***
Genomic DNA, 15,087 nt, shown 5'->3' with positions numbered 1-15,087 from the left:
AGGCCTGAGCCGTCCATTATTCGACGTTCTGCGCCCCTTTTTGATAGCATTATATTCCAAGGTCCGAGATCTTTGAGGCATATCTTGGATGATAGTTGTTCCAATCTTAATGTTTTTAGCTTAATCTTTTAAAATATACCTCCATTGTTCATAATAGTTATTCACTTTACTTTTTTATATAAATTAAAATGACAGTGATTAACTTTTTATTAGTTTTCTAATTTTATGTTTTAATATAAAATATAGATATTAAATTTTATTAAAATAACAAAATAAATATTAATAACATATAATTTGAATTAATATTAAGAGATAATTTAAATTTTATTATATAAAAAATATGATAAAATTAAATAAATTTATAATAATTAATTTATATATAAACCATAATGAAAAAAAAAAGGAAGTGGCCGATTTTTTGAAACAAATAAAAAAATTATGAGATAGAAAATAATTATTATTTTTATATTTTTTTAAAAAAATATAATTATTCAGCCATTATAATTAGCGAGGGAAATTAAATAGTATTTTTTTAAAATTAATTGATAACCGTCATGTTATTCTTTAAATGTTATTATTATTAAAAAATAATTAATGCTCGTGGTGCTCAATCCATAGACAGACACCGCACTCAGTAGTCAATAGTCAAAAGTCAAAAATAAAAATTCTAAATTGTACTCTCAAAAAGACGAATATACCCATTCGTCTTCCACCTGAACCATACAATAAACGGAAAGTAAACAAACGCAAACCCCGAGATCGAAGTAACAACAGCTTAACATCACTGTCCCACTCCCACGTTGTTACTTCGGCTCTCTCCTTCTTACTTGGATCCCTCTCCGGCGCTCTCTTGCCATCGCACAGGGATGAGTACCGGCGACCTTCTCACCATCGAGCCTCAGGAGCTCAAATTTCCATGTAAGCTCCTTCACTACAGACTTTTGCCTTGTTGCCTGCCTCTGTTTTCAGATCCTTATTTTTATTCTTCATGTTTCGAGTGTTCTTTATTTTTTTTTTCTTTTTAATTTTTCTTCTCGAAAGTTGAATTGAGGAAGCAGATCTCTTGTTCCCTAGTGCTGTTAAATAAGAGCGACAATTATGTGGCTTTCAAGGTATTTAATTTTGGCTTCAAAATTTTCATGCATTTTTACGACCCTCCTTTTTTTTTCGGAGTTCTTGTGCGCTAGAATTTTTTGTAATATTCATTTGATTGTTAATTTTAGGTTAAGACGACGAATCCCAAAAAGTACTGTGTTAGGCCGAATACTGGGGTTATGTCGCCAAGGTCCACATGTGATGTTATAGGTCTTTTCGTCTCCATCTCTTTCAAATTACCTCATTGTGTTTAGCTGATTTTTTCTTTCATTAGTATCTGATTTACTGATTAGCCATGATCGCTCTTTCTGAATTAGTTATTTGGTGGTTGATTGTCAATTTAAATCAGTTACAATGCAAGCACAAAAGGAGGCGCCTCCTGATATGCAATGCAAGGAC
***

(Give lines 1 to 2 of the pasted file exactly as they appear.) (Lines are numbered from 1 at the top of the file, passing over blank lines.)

Genomic DNA, 15,087 nt, shown 5'->3' with positions numbered 1-15,087 from the left:
AGGCCTGAGCCGTCCATTATTCGACGTTCTGCGCCCCTTTTTGATAGCATTATATTCCAAGGTCCGAGATCTTTGAGGCATATCTTGGATGATAGTTGTTCCAATCTTAATGTTTTTAGCTTAATCTTTTAAAATATACCTCCATTGTTCATAATAGTTATTCACTTTACTTTTTTATATAAATTAAAATGACAGTGATTAACTTTTTATTAGTTTTCTAATTTTATGTTTTAATATAAAATATAGATATTAAATTTTATTAAAATAACAAAATAAATATTAATAACATATAATTTGAATTAATATTAAGAGATAATTTAAATTTTATTATATAAAAAATATGATAAAATTAAATAAATTTATAATAATTAATTTATATATAAACCATAATGAAAAAAAAAAGGAAGTGGCCGATTTTTTGAAACAAATAAAAAAATTATGAGATAGAAAATAATTATTATTTTTATATTTTTTTAAAAAAATATAATTATTCAGCCATTATAATTAGCGAGGGAAATTAAATAGTATTTTTTTAAAATTAATTGATAACCGTCATGTTATTCTTTAAATGTTATTATTATTAAAAAATAATTAATGCTCGTGGTGCTCAATCCATAGACAGACACCGCACTCAGTAGTCAATAGTCAAAAGTCAAAAATAAAAATTCTAAATTGTACTCTCAAAAAGACGAATATACCCATTCGTCTTCCACCTGAACCATACAATAAACGGAAAGTAAACAAACGCAAACCCCGAGATCGAAGTAACAACAGCTTAACATCACTGTCCCACTCCCACGTTGTTACTTCGGCTCTCTCCTTCTTACTTGGATCCCTCTCCGGCGCTCTCTTGCCATCGCACAGGGATGAGTACCGGCGACCTTCTCACCATCGAGCCTCAGGAGCTCAAATTTCCATGTAAGCTCCTTCACTACAGACTTTTGCCTTGTTGCCTGCCTCTGTTTTCAGATCCTTATTTTTATTCTTCATGTTTCGAGTGTTCTTTATTTTTTTTTTCTTTTTAATTTTTCTTCTCGAAAGTTGAATTGAGGAAGCAGATCTCTTGTTCCCTAGTGCTGTTAAATAAGAGCGACAATTATGTGGCTTTCAAGGTATTTAATTTTGGCTTCAAAATTTTCATGCATTTTTACGACCCTCCTTTTTTTTTCGGAGTTCTTGTGCGCTAGAATTTTTTGTAATATTCATTTGATTGTTAATTTTAGGTTAAGACGACGAATCCCAAAAAGTACTGTGTTAGGCCGAATACTGGGGTTATGTCGCCAAGGTCCACATGTGATGTTATAGGTCTTTTCGTCTCCATCTCTTTCAAATTACCTCATTGTGTTTAGCTGATTTTTTCTTTCATTAGTATCTGATTTACTGATTAGCCATGATCGCTCTTTCTGAATTAGTTATTTGGTGGTTGATTGTCAATTTAAATCAGTTACAATGCAAGCACAAAAGGAGGCGCCTCCTGATATGCAATGCAAGGAC